How Scholars Are Encouraging Extremism in Northern Nigeria

A bomb goes off somewhere, a man speaks of the need for change, for social reform and the rights of poor women and without fail, a procession of Muslim “scholars” and community leaders will again be paraded on Rariya, Sunnah TV and all the outlets willing to lend them an ear. They’ll squawk a familiar refrain: “Islam is a religion of peace,”, “Our way is complete and needs nor modernisation”. They’ll insinuate that those engaged in violence of any persuasion in the name of Allah are beyond the pale of Islam.

If one needs to identify the single most important reason why the virus of extremism has infected Northern Nigerian Muslims as a polity, look no further than Islam’s top clergy and its baffling attempts to reduce the faith to a single, amoebic dimension from the rich, diverse and organic mass of truths and contradictions that it really is. Insisting Islam is a religion of peace is not wrong, but it is only half the story.

For Islam, when viewed through pronouncements in the Quran, the life of Prophet Muhammad (peace be upon him) and Islamic history, is a system of society for the faithful. It is nuanced, multilayered and with the evolution of contemporary Muslim thought, even non-sequitur in facets of its internal logic. A faith, after all, cannot evolve in isolation from its adherents and their circumstances.

Hence, the term Islam simply cannot be limited to the practice of rituals prescribed in the Quran. From the time of the Holy Prophet (p.b.u.h), political and martial Islam have stayed in lockstep with spirituality. We cannot sanitise the Sunnah to whitewash all evidence of violence, much as modern-day Islamic scholars endeavour to. When Michael Hart placed the Prophet Muhammad (p.b.u.h) at the top of his ranking of “The 100: A Ranking Of The Most Influential Persons In History,” he did so acknowledging the uniqueness of Islam’s prophet.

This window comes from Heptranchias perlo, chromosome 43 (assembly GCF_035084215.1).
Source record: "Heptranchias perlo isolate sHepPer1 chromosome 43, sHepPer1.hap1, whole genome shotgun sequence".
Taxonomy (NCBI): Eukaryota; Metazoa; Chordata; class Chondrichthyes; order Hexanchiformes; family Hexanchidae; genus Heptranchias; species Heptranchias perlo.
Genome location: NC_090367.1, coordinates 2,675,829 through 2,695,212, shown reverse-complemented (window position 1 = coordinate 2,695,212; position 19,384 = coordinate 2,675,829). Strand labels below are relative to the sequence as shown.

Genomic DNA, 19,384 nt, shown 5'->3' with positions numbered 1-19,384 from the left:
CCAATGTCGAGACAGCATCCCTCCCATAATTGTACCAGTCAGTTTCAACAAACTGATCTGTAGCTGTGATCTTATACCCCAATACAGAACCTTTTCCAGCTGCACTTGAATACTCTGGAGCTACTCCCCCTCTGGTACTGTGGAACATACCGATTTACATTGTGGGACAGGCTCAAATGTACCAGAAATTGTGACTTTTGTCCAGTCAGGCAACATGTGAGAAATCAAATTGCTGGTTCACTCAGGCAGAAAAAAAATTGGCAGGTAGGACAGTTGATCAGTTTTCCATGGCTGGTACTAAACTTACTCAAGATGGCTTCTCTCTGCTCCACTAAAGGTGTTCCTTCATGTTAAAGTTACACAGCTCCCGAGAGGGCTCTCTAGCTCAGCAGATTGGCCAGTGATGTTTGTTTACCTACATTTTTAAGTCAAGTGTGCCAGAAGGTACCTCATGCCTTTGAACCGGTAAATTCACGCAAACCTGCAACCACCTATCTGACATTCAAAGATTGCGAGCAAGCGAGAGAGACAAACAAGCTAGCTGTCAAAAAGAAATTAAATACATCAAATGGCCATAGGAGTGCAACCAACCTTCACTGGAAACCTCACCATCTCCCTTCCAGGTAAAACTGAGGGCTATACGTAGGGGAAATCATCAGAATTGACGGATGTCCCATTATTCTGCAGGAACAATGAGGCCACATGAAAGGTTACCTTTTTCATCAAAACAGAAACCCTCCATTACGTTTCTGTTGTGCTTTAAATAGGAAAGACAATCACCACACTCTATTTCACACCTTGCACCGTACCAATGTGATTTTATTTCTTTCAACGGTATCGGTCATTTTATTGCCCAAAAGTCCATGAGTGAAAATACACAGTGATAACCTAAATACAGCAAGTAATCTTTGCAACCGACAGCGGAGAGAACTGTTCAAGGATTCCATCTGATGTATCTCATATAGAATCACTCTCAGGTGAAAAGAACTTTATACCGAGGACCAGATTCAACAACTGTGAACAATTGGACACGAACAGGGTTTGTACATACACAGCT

But the typical Muslim scholar, while preaching this history and tenets in the mosque, chooses to ignore it during national discourse. In the silence of the Islamiyya, he will preach about the non compromise that exists between Muslims and christians, about how this life is an us vs them  but then attempts to deceive the public by graciously appealing to national unity.

The truth is, Northern Nigerian Islam must come to terms with the fact that this is a national journey and that this journey is an unending one. The victory of Nigerian Muslims is tied intricately to the victory of the Nigerian state. We must, at least in Northern Nigeria cease this unhealthy competition that exists between Muslims and Christians. The first step to doing that, is rooting out the political tendencies buried deep within our religious mindset and replacing them Political Nigeria.


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